When I recently asked a business owner why he decided to lease instead of buy a piece of equipment, I got a blank look and an “I don’t know, it just sounded right” response. While gut feel can play a necessary part in decision-making, some underlying guidelines could be helpful when your gut is on vacation.
Leasing has grown in popularity due to some key advantages over buying.
- 100% financing at fixed rates. When cash is scarce, the minimal to no down payment can be helpful. And since lease payments are often fixed, you are protected against inflation and increases in the cost of money. Compared to a traditional bank loan (for buying a piece of equipment) where a only a portion of the total cost can be financed as well as the likely floating rate, a lease can offer a locked in payment with little up front cash.
- Protection against obsolescence. This can be especially useful in the case of computers, but the risk of obsolescence for any fast-changing technology is now transferred to the lessor instead of you.
- Flexibility. Lease agreements may have more flexible terms than other debt arrangements. Lease term can be very short (if you only need it for a specific project) to the entire economic life of the asset. The lease payments can be level from year to year or may vary depending on the prime interest rate, the CPI, the amount of usage or sales, or another factor.
- Tax advantages. If you are in a low tax bracket, leasing may help you reap tax benefits otherwise unavailable. If you don’t have enough taxable income to take advantage of accelerated depreciation deductions, then at least you can deduct the lease payments. On the books, a leased asset does not need to be claimed as an asset unless it obeys certain criteria (see operating vs capital lease below). For tax purposes, however, you can capitalize and depreciate the leased asset.
- Off-balance-sheet financing. You may have heard of this terms but not known what it really means. Off-balance sheet financing means that certain types of leases don’t add debt on the balance sheet, which means your liabilities are lower, which means your debt to equity ratio looks better. If you’re trying to increase your borrowing capacity, a lower debt to equity ratio could be helpful. Capitalization of leases should occur, however, if the lease transfers substantially all of the benefits and risks of property ownership, and the lease is noncancelable.
Now, let’s check out the advantages of buying.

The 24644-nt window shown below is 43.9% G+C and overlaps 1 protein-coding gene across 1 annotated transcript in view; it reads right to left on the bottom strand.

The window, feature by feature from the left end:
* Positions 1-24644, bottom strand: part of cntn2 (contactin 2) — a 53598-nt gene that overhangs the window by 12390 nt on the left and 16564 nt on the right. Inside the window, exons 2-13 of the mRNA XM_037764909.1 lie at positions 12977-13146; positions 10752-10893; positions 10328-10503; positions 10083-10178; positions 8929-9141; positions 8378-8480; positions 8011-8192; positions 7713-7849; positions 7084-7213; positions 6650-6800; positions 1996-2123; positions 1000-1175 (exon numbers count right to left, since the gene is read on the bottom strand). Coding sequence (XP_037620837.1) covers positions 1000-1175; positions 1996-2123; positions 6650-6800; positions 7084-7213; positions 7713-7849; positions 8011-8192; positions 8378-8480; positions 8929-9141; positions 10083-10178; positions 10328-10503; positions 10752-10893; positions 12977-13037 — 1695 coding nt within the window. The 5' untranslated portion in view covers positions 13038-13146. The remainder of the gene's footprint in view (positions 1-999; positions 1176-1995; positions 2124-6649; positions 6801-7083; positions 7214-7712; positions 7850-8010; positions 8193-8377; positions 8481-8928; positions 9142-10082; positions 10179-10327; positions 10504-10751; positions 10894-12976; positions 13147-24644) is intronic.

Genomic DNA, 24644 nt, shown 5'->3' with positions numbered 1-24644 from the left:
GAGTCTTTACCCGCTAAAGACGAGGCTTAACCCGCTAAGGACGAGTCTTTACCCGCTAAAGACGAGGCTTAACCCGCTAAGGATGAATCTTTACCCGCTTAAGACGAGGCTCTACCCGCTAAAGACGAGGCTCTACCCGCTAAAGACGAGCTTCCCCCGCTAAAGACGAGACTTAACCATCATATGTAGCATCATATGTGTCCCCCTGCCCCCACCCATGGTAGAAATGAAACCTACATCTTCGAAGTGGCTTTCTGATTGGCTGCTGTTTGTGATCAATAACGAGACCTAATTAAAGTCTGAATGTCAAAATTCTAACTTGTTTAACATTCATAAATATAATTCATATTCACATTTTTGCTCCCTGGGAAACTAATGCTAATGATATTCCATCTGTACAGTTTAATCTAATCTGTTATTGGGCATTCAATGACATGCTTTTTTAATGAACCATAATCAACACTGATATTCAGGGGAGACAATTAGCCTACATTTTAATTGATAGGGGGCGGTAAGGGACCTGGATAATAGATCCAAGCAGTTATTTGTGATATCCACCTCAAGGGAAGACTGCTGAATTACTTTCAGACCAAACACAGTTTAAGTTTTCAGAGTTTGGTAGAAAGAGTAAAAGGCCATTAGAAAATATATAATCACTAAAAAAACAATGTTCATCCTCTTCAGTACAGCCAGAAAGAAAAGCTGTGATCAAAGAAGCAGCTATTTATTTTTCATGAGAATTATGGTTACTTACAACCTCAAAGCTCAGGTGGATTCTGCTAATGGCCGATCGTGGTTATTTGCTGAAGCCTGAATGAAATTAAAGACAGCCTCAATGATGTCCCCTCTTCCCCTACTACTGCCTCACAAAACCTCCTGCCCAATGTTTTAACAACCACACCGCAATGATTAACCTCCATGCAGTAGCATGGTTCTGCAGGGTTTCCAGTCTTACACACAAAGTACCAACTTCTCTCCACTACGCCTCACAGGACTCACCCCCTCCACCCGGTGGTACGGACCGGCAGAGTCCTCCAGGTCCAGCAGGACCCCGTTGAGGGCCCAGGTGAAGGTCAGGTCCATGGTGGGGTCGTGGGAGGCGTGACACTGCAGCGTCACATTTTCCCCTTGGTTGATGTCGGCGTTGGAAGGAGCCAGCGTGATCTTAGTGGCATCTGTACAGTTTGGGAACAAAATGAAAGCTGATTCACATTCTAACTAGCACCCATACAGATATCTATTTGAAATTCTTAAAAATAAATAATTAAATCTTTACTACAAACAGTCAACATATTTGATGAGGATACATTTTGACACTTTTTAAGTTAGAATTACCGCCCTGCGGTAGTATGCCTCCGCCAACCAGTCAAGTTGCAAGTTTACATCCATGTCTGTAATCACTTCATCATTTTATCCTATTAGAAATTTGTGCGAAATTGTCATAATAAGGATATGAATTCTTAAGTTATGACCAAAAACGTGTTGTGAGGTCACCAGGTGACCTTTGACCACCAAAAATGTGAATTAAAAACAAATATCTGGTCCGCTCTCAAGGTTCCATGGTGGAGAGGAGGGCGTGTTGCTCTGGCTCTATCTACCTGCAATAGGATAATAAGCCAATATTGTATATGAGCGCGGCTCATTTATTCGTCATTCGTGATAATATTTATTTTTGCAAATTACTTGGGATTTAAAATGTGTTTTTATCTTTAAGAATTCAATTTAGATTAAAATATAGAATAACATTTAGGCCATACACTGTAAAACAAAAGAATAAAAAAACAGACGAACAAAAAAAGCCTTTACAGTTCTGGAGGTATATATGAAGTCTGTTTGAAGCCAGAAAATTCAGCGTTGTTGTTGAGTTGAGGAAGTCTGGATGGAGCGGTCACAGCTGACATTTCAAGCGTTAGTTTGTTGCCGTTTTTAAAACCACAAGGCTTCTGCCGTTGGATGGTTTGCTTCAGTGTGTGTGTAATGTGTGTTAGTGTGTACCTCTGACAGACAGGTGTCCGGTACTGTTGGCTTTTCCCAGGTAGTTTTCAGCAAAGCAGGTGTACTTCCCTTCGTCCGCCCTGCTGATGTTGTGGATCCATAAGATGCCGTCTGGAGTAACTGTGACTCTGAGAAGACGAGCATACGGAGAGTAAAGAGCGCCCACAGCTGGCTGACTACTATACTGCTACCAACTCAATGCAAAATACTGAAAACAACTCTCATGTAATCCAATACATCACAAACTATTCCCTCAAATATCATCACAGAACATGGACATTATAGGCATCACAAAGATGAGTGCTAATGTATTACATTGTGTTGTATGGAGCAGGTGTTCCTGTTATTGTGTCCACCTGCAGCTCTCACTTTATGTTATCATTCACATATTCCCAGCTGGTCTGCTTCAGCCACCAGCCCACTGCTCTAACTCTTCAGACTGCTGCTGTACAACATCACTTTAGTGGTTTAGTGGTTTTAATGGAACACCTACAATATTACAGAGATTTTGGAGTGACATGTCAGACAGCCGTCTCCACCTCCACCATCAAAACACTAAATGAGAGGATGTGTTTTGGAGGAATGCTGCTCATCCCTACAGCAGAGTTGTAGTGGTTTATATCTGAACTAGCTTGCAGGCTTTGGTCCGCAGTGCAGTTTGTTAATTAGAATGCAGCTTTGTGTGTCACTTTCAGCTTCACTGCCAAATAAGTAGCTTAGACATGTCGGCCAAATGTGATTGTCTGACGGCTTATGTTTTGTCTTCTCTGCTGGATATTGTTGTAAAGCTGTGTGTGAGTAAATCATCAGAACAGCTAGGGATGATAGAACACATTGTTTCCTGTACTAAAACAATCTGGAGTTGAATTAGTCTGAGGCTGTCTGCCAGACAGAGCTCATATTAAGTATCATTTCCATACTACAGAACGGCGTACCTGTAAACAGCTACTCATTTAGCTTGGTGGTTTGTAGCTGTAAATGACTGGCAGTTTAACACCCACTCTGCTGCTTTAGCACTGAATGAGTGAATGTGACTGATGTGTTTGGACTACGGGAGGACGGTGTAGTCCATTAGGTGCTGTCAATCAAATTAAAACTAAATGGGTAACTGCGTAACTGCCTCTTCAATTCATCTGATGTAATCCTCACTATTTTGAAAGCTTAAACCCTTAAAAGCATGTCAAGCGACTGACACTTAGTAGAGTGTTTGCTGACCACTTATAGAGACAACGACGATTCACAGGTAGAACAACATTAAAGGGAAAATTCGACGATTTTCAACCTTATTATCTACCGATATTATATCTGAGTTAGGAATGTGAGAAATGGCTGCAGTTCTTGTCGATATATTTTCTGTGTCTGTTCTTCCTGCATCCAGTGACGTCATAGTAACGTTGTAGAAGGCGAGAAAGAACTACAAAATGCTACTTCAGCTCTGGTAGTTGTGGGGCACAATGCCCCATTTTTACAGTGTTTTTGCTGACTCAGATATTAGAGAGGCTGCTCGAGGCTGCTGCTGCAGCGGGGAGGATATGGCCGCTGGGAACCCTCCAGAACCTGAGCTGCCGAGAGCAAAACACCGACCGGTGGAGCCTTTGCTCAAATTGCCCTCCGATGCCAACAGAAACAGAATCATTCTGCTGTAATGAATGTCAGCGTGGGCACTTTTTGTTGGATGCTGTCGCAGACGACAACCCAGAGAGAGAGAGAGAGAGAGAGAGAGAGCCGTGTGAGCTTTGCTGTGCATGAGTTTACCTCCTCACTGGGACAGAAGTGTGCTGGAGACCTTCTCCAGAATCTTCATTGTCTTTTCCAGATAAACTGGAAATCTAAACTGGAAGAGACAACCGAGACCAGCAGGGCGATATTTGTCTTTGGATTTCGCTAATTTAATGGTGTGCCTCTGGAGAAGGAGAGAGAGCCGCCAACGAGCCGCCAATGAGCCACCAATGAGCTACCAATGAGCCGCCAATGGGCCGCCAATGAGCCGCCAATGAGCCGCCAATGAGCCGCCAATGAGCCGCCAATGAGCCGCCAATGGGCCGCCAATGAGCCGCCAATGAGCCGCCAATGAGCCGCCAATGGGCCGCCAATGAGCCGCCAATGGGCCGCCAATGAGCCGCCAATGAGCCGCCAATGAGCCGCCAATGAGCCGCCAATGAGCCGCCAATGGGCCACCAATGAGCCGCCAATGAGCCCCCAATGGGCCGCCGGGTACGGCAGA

- Asset ownership. You have equity in an asset, which is a good thing if the item has a long useful life and won’t become obsolete anytime soon. You also have the option to modify and upgrade the asset as you wish, as well as decide upon its maintenance schedule.
- Section 179 tax incentive. If you have significant taxable income to benefit from this, and depending on the cost and type of asset, you may be able to deduct the entire cost (up to $500,000 for 2014) through the Section 179 depreciation deduction. So if you are in a 30% tax bracket and you purchase a $200,000 machine, the effective cost of the machine would be $140,000 with this deduction. Moreover, if your equipment is over $500K, you may still be able to deduct 50% of the amount over $500K and under $2 million through bonus depreciation. This may not always be approved by policymakers to continue to the next tax year but it is likely this will continue into 2015.
- Accelerated depreciation. Again, you can use an accelerated depreciation schedule to write off the a bigger chunk of the depreciation earlier in the life of the asset, decreasing taxable income in these early years.
- Less expensive. If you’re not cash-strapped, then buying a piece of equipment outright will often be less than the present value of the lease payments.
- Flexibility of use. Since you’re the owner, you can use the machine as much or as little as you like, without any penalties. And if you decide you no longer need the equipment, you can sell it without the possibility of early termination fees inherent in many leases.
How to you decide? It comes down to what you are able to afford, the useful life and potential obsolescence of the asset, and the net cost and benefit.
- Determine the available tax breaks (for the tax year of purchase, as the limits and availability can change) including Section 179, bonus depreciation, and regular depreciation.
- Determine the anticipated resale value at the end of the asset’s useful life at your firm.
- Determine the cost of financing, if any. Can you afford the interest payments? Or can the money saved from lower lease paymnts be used to invest elsewhere with a higher return?
- Determine any upfront fees in either case, buying or leasing.
Need more help in deciding? Reach out and let us give you a helping hand!